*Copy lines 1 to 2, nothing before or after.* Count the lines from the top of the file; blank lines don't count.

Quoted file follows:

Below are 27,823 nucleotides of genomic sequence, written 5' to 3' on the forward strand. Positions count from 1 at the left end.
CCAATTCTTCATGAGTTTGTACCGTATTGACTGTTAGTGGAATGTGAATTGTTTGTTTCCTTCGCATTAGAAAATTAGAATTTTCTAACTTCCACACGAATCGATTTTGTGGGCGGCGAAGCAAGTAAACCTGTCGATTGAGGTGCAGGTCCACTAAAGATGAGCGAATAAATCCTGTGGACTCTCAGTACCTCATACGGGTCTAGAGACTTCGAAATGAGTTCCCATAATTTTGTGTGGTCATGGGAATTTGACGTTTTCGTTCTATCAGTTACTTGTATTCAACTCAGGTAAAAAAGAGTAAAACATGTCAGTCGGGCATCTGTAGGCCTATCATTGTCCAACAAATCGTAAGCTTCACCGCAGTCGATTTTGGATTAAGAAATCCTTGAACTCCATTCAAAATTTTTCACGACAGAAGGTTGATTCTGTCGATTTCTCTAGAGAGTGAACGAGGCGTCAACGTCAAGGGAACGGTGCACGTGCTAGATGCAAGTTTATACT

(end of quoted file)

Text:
Below are 27,823 nucleotides of genomic sequence, written 5' to 3' on the forward strand. Positions count from 1 at the left end.
CCAATTCTTCATGAGTTTGTACCGTATTGACTGTTAGTGGAATGTGAATTGTTTGTTTCCTTCGCATTAGAAAATTAGAATTTTCTAACTTCCACACGAATCGATTTTGTGGGCGGCGAAGCAAGTAAACCTGTCGATTGAGGTGCAGGTCCACTAAAGATGAGCGAATAAATCCTGTGGACTCTCAGTACCTCATACGGGTCTAGAGACTTCGAAATGAGTTCCCATAATTTTGTGTGGTCATGGGAATTTGACGTTTTCGTTCTATCAGTTACTTGTATTCAACTCAGGTAAAAAAGAGTAAAACATGTCAGTCGGGCATCTGTAGGCCTATCATTGTCCAACAAATCGTAAGCTTCACCGCAGTCGATTTTGGATTAAGAAATCCTTGAACTCCATTCAAAATTTTTCACGACAGAAGGTTGATTCTGTCGATTTCTCTAGAGAGTGAACGAGGCGTCAACGTCAAGGGAACGGTGCACGTGCTAGATGCAAGTTTATACT